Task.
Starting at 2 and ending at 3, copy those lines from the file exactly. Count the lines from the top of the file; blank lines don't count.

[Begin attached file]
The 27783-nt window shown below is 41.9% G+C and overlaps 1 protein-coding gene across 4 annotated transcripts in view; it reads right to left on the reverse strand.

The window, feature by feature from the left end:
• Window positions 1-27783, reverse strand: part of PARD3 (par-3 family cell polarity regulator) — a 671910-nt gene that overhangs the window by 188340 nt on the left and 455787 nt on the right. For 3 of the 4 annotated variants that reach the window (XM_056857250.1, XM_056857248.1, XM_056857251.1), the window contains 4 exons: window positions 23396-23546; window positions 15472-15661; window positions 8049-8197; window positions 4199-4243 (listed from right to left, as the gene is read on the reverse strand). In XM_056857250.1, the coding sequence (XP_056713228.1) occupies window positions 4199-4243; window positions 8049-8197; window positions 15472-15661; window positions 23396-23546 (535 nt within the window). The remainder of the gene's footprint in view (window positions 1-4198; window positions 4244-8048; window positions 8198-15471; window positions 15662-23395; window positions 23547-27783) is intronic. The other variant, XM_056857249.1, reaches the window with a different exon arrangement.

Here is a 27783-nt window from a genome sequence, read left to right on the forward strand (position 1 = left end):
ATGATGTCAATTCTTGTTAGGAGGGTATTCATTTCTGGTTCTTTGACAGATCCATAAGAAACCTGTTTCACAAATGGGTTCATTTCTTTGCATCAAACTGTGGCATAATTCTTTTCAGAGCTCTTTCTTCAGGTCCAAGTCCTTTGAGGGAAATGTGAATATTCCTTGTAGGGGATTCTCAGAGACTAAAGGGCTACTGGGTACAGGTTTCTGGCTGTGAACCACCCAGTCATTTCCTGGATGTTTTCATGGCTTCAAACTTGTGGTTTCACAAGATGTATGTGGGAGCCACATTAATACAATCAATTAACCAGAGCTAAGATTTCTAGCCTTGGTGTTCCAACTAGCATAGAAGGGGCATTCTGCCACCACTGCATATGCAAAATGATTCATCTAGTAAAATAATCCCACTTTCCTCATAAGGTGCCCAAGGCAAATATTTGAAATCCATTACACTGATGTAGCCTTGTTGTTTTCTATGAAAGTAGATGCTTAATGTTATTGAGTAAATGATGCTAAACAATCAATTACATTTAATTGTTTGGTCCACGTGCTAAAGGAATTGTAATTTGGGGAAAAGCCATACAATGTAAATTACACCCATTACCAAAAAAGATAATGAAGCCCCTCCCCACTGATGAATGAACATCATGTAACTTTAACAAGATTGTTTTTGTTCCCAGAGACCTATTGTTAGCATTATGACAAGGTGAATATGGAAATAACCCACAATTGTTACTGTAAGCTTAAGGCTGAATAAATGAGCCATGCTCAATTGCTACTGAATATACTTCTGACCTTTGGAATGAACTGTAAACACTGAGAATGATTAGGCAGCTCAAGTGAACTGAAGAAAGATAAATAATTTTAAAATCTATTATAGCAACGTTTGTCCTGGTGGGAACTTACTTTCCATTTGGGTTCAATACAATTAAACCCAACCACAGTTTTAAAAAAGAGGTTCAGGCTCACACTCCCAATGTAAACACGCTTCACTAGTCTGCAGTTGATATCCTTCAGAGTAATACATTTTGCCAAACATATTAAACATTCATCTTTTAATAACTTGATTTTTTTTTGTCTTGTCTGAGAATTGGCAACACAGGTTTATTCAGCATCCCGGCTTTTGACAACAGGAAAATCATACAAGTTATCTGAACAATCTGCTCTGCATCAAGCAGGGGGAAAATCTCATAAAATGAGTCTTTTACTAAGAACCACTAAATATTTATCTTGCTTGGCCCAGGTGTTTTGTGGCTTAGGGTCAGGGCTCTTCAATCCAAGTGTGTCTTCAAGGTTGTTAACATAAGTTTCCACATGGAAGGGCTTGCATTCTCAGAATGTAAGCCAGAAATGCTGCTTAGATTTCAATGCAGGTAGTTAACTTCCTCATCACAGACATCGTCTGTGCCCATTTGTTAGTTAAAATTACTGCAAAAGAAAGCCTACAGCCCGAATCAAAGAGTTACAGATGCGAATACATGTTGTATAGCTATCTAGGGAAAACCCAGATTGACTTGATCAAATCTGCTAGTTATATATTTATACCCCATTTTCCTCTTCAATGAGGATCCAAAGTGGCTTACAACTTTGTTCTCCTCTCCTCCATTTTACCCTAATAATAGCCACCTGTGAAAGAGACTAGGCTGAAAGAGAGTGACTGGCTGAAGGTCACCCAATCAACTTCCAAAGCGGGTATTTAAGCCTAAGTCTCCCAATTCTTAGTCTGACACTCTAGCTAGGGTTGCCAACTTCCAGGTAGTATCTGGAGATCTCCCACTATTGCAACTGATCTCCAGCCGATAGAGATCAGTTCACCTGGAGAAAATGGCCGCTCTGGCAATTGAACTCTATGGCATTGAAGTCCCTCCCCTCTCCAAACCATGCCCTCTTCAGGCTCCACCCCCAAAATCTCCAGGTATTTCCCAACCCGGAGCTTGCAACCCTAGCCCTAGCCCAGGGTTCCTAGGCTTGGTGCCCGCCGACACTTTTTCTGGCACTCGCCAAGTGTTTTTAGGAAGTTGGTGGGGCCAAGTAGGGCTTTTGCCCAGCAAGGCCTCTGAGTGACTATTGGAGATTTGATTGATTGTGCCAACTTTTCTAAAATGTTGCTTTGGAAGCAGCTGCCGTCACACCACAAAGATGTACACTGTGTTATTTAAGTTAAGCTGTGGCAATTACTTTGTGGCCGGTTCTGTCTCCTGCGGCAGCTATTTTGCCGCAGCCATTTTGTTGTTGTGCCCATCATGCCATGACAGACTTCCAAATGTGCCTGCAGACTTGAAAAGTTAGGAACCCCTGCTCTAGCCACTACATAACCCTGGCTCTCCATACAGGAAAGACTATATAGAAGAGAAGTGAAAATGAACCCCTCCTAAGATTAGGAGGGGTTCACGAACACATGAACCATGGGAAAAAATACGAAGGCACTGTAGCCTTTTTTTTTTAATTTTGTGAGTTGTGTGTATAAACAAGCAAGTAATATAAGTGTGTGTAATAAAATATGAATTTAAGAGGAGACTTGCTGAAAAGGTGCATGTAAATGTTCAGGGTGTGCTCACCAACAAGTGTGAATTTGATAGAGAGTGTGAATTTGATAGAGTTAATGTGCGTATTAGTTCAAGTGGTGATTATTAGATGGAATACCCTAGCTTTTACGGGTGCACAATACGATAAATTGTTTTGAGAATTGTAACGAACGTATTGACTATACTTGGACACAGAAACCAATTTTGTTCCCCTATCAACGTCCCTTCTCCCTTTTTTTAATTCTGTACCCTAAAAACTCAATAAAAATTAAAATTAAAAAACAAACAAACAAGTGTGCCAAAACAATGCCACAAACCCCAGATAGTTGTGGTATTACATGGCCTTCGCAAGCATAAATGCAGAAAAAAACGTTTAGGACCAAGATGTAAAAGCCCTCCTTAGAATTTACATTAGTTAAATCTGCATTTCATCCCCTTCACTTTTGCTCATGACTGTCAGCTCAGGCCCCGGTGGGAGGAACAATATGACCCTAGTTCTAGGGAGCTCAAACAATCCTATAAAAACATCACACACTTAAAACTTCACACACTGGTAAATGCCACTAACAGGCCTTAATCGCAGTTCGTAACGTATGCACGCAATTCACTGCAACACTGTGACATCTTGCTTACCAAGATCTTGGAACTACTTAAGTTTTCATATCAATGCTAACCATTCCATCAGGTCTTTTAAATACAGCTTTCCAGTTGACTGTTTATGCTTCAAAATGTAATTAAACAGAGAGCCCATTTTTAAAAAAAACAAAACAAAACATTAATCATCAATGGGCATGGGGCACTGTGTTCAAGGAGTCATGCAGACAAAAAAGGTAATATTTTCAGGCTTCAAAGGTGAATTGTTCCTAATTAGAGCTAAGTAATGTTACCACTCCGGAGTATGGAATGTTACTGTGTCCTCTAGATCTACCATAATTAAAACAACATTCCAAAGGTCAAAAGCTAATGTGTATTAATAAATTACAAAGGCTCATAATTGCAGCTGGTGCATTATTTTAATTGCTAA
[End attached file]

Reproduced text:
The window, feature by feature from the left end:
• Window positions 1-27783, reverse strand: part of PARD3 (par-3 family cell polarity regulator) — a 671910-nt gene that overhangs the window by 188340 nt on the left and 455787 nt on the right. For 3 of the 4 annotated variants that reach the window (XM_056857250.1, XM_056857248.1, XM_056857251.1), the window contains 4 exons: window positions 23396-23546; window positions 15472-15661; window positions 8049-8197; window positions 4199-4243 (listed from right to left, as the gene is read on the reverse strand). In XM_056857250.1, the coding sequence (XP_056713228.1) occupies window positions 4199-4243; window positions 8049-8197; window positions 15472-15661; window positions 23396-23546 (535 nt within the window). The remainder of the gene's footprint in view (window positions 1-4198; window positions 4244-8048; window positions 8198-15471; window positions 15662-23395; window positions 23547-27783) is intronic. The other variant, XM_056857249.1, reaches the window with a different exon arrangement.